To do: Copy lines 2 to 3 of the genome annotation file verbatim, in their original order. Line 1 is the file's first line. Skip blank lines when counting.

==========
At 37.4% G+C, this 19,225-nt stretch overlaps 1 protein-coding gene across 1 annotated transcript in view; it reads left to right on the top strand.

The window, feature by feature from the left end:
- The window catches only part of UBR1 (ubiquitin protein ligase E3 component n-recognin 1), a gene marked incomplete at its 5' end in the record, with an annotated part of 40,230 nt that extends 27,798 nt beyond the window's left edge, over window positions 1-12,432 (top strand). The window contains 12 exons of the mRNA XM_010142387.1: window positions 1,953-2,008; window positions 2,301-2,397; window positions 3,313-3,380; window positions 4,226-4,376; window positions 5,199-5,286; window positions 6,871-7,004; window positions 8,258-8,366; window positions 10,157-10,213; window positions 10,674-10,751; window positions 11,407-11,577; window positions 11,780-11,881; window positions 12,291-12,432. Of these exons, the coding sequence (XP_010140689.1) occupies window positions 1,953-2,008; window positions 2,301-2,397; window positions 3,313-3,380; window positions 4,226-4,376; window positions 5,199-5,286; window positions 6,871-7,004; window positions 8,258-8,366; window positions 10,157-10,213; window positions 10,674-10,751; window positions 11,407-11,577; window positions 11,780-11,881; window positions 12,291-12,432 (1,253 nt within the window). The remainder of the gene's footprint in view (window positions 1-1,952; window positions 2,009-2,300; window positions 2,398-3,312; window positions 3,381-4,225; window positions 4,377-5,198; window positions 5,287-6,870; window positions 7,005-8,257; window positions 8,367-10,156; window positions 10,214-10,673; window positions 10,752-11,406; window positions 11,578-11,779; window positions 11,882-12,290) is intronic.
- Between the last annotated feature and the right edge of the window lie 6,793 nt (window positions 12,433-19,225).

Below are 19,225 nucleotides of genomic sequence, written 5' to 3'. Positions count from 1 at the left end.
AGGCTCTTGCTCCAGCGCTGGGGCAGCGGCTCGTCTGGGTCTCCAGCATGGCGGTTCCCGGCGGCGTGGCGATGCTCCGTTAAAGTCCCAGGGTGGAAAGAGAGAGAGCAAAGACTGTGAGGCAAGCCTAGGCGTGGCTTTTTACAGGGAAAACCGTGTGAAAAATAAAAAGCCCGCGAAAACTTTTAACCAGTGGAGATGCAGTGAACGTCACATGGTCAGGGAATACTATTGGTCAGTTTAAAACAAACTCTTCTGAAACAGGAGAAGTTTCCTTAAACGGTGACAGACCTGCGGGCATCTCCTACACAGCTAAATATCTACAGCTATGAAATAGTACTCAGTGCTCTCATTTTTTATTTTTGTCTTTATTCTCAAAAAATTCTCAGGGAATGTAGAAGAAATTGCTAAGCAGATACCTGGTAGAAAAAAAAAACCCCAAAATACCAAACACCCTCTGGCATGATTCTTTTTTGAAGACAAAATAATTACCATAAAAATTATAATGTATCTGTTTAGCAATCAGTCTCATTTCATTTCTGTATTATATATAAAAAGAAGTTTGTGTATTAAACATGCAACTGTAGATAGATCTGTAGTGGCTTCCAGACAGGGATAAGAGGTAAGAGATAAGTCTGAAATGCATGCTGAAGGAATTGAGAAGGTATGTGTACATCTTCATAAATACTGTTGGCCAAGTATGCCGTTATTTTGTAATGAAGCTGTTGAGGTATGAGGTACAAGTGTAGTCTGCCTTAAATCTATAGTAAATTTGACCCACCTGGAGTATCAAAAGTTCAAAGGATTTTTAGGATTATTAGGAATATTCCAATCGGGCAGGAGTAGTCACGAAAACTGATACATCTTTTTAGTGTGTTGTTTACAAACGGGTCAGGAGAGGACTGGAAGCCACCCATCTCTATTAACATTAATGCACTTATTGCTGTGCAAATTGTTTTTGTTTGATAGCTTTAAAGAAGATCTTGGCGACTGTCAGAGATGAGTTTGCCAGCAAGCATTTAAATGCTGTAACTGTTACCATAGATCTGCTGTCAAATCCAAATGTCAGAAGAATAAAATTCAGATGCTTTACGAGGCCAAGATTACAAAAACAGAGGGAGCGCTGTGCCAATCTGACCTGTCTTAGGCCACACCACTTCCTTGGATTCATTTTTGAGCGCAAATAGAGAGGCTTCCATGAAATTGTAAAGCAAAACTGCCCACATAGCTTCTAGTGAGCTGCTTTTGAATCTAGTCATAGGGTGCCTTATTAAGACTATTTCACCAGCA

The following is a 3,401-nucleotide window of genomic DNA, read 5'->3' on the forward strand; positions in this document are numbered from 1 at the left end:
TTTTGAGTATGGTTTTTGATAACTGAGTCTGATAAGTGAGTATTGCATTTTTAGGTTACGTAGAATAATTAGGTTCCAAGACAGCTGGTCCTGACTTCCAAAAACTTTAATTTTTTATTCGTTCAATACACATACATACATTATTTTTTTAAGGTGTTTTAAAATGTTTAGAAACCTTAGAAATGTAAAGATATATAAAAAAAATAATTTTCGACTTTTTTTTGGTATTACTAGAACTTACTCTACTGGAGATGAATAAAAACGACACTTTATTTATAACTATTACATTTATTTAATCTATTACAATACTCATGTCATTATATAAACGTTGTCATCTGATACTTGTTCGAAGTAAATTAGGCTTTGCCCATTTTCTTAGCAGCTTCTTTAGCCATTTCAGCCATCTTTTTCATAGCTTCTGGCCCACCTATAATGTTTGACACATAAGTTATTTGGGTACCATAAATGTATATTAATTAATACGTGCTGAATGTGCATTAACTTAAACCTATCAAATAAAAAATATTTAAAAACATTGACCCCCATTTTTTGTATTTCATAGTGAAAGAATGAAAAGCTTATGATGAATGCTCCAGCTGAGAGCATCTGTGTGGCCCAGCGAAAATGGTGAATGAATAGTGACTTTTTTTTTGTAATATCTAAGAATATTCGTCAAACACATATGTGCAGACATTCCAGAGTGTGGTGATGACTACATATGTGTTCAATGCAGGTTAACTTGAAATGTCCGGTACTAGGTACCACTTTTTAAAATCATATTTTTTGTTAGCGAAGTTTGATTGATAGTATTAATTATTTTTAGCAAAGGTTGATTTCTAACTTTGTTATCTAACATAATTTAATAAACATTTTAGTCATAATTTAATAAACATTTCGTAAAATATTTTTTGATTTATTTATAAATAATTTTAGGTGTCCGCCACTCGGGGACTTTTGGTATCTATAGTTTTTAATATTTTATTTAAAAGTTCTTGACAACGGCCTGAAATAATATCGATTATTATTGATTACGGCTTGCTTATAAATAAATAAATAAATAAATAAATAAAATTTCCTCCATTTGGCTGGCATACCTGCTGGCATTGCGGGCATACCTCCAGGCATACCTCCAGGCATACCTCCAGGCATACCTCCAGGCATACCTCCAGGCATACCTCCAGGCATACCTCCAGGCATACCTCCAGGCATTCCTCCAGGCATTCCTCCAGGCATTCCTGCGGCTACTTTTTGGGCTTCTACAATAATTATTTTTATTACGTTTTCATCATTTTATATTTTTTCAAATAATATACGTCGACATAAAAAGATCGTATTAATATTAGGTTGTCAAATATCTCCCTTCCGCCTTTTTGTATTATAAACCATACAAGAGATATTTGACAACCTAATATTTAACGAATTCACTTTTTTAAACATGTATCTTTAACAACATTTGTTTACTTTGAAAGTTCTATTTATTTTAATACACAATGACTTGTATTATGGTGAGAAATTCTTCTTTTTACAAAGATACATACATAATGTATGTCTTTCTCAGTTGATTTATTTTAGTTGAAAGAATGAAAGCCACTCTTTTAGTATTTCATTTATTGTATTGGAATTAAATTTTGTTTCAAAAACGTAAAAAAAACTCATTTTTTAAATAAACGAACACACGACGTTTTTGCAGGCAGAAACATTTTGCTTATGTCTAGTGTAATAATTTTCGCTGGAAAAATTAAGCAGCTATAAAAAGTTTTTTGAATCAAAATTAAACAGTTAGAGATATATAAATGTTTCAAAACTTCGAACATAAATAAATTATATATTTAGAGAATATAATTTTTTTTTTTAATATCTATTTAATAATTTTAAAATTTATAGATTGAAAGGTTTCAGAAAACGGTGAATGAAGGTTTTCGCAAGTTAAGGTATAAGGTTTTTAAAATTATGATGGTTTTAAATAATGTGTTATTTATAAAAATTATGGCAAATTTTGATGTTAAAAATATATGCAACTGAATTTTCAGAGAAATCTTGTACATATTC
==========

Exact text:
The window, feature by feature from the left end:
- The window catches only part of UBR1 (ubiquitin protein ligase E3 component n-recognin 1), a gene marked incomplete at its 5' end in the record, with an annotated part of 40,230 nt that extends 27,798 nt beyond the window's left edge, over window positions 1-12,432 (top strand). The window contains 12 exons of the mRNA XM_010142387.1: window positions 1,953-2,008; window positions 2,301-2,397; window positions 3,313-3,380; window positions 4,226-4,376; window positions 5,199-5,286; window positions 6,871-7,004; window positions 8,258-8,366; window positions 10,157-10,213; window positions 10,674-10,751; window positions 11,407-11,577; window positions 11,780-11,881; window positions 12,291-12,432. Of these exons, the coding sequence (XP_010140689.1) occupies window positions 1,953-2,008; window positions 2,301-2,397; window positions 3,313-3,380; window positions 4,226-4,376; window positions 5,199-5,286; window positions 6,871-7,004; window positions 8,258-8,366; window positions 10,157-10,213; window positions 10,674-10,751; window positions 11,407-11,577; window positions 11,780-11,881; window positions 12,291-12,432 (1,253 nt within the window). The remainder of the gene's footprint in view (window positions 1-1,952; window positions 2,009-2,300; window positions 2,398-3,312; window positions 3,381-4,225; window positions 4,377-5,198; window positions 5,287-6,870; window positions 7,005-8,257; window positions 8,367-10,156; window positions 10,214-10,673; window positions 10,752-11,406; window positions 11,578-11,779; window positions 11,882-12,290) is intronic.